Tag Archives: Egypt

Gulf Aqaba corals resilient to ocean warming and acidification

Jessica Bellworthy, Malika Menoud, Thomas Krueger, Anders Meibom, Maoz Fine. Developmental carryover effects of ocean warming and acidification in corals from a potential climate refugium, the Gulf of Aqaba. Journal of Experimental Biology, 2019, 222: doi: 10.1242/jeb.186940 Published 2 January 2019.

Coral reefs are degrading from the effects of anthropogenic activities, including climate change. Under these stressors, their ability to survive depends upon existing phenotypic plasticity, but also transgenerational adaptation. Parental effects are ubiquitous in nature, yet empirical studies of these effects in corals are scarce, particularly in the context of climate change. This study exposed mature colonies of the common reef-building coral Stylophora pistillata from the Gulf of Aqaba to seawater conditions likely to occur just beyond the end of this century during the peak planulae brooding season (Representative Concentration Pathway 8.5: pH −0.4 and +5°C beyond present day). Parent and planulae physiology were assessed at multiple time points during the experimental incubation. After 5 weeks of incubation, the physiology of the parent colonies exhibited limited treatment-induced changes. All significant time-dependent changes in physiology occurred in both ambient and treatment conditions. Planulae were also resistant to future ocean conditions, with protein content, symbiont density, photochemistry, survival and settlement success not significantly different compared with under ambient conditions. High variability in offspring physiology was independent of parental or offspring treatments and indicate the use of a bet-hedging strategy in this population. This study thus demonstrates weak climate-change-associated carryover effects. Furthermore, planulae display temperature and pH resistance similar to those of adult colonies and therefore do not represent a larger future population size bottleneck. The findings add support to the emerging hypothesis that the Gulf of Aqaba may serve as a coral climate change refugium aided by these corals’ inherent broad physiological resistance.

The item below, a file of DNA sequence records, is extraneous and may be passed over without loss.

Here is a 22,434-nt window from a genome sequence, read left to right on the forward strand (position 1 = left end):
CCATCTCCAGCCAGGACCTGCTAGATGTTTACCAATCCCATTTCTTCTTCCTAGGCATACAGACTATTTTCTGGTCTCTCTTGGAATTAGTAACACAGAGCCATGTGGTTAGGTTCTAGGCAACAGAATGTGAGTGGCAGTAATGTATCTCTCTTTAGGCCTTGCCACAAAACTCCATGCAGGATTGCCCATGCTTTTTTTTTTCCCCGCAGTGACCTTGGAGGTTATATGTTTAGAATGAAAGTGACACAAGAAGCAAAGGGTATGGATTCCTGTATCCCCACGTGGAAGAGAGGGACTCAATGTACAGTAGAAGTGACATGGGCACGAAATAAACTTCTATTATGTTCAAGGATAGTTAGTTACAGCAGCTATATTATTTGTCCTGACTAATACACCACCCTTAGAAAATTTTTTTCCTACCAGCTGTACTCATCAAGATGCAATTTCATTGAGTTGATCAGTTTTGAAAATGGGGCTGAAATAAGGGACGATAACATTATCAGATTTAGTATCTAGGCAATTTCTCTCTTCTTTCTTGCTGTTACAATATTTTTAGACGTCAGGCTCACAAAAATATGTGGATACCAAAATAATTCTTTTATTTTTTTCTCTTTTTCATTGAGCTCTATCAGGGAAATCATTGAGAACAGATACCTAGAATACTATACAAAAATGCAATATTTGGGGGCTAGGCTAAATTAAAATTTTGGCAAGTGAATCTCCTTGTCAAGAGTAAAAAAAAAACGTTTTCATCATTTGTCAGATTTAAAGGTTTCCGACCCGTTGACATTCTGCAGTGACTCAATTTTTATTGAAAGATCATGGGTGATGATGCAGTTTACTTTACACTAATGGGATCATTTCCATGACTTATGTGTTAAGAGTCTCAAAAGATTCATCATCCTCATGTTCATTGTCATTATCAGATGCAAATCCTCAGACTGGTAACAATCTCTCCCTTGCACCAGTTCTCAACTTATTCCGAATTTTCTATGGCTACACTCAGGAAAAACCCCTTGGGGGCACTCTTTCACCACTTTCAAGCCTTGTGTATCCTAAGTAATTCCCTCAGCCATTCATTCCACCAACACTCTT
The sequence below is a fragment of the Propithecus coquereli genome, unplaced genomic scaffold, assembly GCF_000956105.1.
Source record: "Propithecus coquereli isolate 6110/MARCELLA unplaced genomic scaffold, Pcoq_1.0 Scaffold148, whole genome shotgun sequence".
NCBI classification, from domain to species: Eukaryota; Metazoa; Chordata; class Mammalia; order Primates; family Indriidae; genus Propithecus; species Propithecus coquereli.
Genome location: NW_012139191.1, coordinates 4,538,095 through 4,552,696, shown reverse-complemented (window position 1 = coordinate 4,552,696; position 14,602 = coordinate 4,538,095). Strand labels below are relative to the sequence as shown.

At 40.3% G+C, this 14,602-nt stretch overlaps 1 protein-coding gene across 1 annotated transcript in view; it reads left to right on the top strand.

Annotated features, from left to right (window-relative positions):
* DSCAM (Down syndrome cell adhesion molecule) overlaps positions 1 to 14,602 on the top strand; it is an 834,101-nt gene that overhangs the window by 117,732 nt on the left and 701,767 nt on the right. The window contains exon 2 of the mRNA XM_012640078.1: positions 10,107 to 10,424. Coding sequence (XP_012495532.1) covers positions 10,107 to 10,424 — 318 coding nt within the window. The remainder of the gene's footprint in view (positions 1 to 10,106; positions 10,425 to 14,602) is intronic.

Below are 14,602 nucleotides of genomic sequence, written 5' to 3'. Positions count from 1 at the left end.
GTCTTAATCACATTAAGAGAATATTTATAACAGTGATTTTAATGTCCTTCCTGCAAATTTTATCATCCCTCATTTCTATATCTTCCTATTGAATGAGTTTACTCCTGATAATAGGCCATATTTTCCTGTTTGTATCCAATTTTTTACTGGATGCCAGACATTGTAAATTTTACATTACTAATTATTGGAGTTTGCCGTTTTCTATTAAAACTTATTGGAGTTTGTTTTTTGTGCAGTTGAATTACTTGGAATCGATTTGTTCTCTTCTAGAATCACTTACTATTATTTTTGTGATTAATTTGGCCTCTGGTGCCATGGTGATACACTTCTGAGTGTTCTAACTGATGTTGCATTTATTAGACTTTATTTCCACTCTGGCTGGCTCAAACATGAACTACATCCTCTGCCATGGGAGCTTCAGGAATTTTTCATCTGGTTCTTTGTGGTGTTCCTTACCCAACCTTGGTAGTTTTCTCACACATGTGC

Factors on Fecal Contamination of Drinking Water, Egypt

Fakhr AE, Gohar MK, Atta AH. Impact of Some Ecological Factors on Fecal Contamination of Drinking Water by Diarrheagenic Antibiotic-Resistant Escherichia coli in Zagazig City, Egypt. International journal of microbiology. 2016;2016:6240703.